Late last month, Iran announced that their space program successfully sent a monkey into space. Riding the rocket called “Pishgam,” the monkey was sent into sub-orbital flight and returned safely. This was broadcasted as breaking news on some stations, and conspiracy theorists immediately jumped on the chance to expose a fraud. The real story of all this is the publicity the event received despite the fact that the successful monkey mission was not much more of an accomplishment than previous missions by the Iranian space program.
That being said, Iran’s last attempt to send a monkey into space failed in 2011 when neither the primate nor the rocket made it into space. However, earlier in 2010, Iran successfully sent worms, a rat, and a turtle into space. The fact that the most recent monkey flight was a success on launch and return was probably due to an improvement in the steadiness of acceleration and deceleration, according to Pat Norris–a satellite technology expert who briefed the BBC.
Conspiracy theorists have claimed that the footage of the monkey returning from its voyage is fraudulent, saying that the initial photograph before the launch depicted a monkey with a red mole on its face, while the photograph supposedly taken of the monkey upon its return featured a primate with no such mole. However, this was quickly revealed to be a misunderstanding. The monkey with the red mole was the one who tragically perished in the 2011 launch attempt. The poor guy never saw space. The fact that conspiracy theorists jumped on this news story is a sign of how suspicious the West is about any possible advance in the Iranian space program.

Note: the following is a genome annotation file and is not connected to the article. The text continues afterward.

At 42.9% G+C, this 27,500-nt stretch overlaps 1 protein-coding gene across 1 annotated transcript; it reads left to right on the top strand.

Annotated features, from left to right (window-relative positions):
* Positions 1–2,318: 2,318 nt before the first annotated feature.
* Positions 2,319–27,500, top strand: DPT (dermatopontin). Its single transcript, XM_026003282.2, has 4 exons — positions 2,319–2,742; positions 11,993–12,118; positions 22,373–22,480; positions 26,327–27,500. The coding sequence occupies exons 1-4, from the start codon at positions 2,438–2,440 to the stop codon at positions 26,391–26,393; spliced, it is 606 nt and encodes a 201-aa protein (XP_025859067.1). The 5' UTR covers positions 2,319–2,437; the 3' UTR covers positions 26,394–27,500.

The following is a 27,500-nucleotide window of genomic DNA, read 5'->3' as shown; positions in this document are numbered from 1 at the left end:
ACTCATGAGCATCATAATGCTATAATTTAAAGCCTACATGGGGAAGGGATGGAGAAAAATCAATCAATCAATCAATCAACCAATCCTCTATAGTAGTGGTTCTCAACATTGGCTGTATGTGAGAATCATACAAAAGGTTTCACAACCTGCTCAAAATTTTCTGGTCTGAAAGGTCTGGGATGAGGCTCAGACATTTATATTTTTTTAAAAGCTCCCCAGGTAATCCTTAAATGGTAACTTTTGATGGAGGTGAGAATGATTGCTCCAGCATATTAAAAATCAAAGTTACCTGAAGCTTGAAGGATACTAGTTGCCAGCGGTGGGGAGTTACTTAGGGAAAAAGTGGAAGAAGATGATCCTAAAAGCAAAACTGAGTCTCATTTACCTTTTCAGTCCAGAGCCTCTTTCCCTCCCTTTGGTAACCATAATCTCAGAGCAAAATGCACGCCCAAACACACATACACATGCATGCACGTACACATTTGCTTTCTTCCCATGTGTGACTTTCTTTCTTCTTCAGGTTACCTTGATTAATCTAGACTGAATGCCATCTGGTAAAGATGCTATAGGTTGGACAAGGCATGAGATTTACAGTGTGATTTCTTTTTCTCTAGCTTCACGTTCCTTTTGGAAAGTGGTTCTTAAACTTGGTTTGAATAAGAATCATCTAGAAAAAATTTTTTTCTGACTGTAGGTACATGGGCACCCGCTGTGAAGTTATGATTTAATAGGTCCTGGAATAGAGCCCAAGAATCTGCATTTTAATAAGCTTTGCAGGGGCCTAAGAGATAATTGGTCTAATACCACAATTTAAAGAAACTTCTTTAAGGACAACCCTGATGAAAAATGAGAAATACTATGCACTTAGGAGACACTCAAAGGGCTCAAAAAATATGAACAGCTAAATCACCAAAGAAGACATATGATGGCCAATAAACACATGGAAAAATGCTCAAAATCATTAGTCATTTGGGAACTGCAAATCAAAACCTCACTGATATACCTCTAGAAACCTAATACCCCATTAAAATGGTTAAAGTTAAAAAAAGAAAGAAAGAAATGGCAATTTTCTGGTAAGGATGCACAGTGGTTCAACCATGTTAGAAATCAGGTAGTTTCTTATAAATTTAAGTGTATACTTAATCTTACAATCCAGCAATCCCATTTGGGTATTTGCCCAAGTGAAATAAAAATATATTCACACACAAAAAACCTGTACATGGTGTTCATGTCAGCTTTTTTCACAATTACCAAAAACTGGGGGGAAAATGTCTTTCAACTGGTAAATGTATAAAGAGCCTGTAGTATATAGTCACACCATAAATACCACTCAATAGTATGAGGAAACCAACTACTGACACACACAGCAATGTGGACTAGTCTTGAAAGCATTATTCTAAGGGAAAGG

The monkey launch has garnered much concern among some western nations, who fear that the advancement of Iran’s space program could lead to their ability to launch long-range missiles, which could potentially carry nuclear warheads. No matter how justified or unjustified these concerns may be, Iran’s successful monkey voyage has changed little in the context of their ability to launch long-range missiles. Iran has been in possession of the rocket technology for some time. The Alborz Space Center launched its first satellite as part of a collaboration with Russia in 2005 and sent its first domestically-constructed satellite into orbit in 2009.
So, the question is: Should we, as westerners, be afraid of Iran’s space program? Is it really any concern of ours. It depends on which nations you listen to. In the West and especially the United States, we are trained to fear any advancement in Iranian technology as a threat to our safety, while Iran and Russian have repeatedly stated that the purposes of their advances are humanitarian in nature; the satellites being to monitor natural disasters, and the monkey project a step towards putting a man in space by 2019. For now, it’s probably best to write your essays and carry on.
Illustration: Monica Burns